When Property Value Discussions Cloak White Privilege and Ignorance

Happy August!
One of our members let me know about Rachel Cargle (and some of her work is here). Her posts led me to this article by Danielle Slaughter, which is Awareness 101 for white women in this space.
A member also shared this article and the title alone makes it a worthwhile read.
Doorways in Arlington is holding its annual Back to School Campaign to help and there are options for how to donate. And a reminder that APAH has a similar program for providing school supplies for children living in their affordable housing properties.
I saw a discussion about this article on another email group which shows some of the subtle perceptions we’re trying to address in our community.
(1) School zone does not convey with a home purchase, but many local residents are very committed to “property value” discussions related to their school zone. Which simply leads me to ask what they are doing to advocate for making ALL district schools equal so home values are not so affected by school zone changes. The only reason home values fluctuate when school zones change is because of public opinion of what makes a “good school.” Test scores are a biased form of ranking and do not reflect the quality of a school accurately.
(2) Read this article with an eye for phrases like “quality of life,” “keeping the neighborhood safe and comfortable,” and, of course, this quote, “We bought these schools and the house came with them.” The implications are that these desires of the residents of this particular neighborhood are what set it apart from other parts of our county, when in fact I imagine that nearly all local residents desire to have quality of life, good schools, and safety. The fact that significant disparities exist within our County should instead be motivation for addressing those inequities, not touting them as though the residents of that neighborhood had an intentional impact on making it that way or did something special (it happened passively through their privilege).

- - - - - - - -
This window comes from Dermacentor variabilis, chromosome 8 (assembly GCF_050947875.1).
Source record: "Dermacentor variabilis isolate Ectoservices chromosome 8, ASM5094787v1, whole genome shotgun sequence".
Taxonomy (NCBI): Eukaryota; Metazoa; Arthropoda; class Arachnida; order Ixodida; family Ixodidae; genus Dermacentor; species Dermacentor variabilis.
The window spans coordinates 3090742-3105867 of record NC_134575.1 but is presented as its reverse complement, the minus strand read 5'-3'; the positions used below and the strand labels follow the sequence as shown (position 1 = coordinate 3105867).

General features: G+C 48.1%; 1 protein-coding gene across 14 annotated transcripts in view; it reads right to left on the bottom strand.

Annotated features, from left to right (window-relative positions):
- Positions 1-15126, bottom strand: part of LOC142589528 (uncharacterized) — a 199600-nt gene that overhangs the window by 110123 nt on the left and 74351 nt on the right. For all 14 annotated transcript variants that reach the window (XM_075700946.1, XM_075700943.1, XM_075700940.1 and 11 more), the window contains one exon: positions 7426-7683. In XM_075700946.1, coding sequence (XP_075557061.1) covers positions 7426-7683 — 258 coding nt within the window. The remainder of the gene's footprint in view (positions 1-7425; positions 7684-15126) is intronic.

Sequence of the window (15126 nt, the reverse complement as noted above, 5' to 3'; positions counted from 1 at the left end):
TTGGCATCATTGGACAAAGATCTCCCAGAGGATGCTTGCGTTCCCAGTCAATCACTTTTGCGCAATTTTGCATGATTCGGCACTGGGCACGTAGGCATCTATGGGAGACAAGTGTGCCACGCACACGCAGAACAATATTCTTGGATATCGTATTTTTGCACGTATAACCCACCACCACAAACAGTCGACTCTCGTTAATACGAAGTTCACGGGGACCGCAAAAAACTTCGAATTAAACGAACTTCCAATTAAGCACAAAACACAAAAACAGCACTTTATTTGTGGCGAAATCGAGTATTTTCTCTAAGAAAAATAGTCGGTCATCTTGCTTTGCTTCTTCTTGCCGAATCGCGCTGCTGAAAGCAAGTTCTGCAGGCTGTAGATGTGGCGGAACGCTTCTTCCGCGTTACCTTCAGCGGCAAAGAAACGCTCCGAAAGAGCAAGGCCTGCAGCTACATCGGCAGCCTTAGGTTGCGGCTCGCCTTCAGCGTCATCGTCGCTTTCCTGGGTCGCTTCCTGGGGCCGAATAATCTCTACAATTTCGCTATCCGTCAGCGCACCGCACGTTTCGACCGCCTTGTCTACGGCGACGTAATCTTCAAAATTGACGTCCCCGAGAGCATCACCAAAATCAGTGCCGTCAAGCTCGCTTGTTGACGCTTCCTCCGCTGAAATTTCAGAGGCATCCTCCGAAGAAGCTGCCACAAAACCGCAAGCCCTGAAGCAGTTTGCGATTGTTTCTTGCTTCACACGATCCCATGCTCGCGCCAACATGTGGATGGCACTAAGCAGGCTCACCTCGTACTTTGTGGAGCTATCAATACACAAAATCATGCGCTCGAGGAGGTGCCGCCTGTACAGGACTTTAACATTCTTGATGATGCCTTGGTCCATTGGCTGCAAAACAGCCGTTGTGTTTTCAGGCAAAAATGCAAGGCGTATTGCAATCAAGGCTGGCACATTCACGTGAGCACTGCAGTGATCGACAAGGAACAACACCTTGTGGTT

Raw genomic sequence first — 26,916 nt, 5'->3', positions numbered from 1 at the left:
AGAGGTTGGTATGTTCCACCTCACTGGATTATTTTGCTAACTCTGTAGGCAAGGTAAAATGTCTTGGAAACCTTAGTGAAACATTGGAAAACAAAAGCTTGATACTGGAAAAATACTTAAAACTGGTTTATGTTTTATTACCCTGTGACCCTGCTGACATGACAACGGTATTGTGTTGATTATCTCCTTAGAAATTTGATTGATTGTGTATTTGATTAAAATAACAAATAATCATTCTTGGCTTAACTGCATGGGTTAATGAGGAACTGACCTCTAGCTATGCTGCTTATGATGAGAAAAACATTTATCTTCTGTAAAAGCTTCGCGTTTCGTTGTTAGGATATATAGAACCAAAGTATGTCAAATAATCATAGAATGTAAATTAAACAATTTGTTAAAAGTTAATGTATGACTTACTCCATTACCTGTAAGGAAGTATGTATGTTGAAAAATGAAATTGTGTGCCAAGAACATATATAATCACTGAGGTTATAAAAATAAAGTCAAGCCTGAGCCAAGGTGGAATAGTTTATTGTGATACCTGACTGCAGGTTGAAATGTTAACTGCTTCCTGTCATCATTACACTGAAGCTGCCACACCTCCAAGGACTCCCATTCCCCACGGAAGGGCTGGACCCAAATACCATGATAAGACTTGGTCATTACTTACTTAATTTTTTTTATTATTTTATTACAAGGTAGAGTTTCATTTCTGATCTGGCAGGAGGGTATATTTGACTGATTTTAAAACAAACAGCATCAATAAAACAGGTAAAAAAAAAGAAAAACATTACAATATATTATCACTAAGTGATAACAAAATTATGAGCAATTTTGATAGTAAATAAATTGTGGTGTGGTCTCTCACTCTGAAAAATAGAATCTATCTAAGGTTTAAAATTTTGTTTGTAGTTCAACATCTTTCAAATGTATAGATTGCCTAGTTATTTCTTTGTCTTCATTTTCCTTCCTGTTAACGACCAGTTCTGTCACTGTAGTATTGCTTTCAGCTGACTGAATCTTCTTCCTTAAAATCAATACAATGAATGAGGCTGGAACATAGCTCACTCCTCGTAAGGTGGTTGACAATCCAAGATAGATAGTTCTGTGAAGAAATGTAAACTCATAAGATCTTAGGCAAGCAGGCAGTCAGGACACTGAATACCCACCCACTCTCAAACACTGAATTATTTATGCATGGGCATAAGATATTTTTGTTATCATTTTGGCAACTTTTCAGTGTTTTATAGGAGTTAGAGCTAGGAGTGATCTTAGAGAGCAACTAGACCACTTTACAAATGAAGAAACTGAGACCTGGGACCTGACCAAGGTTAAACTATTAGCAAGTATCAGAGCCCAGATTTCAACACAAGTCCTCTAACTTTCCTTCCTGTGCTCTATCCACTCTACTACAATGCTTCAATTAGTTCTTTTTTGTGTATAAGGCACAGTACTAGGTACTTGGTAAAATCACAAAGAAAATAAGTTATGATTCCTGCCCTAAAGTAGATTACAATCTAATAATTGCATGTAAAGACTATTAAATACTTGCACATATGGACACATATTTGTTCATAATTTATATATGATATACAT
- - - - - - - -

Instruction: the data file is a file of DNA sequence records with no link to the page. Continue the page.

I saw this article in the Washington Post over the weekend and have already reached out to the two women who are featured in the article. Also, one of my neighbors is offering to put in a bulk order of the Hate Has No Home Here yard signs (we have one in our yard already), so please let me know if you want to join in on that order. The anti-hate actions are a good sign — community members are standing up more clearly to the overt signs of hate and racism. Let’s keep that momentum going to address the covert versions, which are harder to see and harder to address. That’s why we’re all here!
And this morning, I saw a very interesting article by Courtland Milloy about teachers choosing to learn about how to teach slavery, including several quotes from local teachers. It sounds like at least one (white) teacher was able to listen to and follow the feedback provided by teachers of color during the workshop. I’m glad Stratford Hall (Lee’s birthplace) is providing such relevant content and programming.
Related to school equity issues, the school district issued an update on the elementary boundary process, which starts right away this fall. For more details, go here.
Listen, Amplify, Follow.

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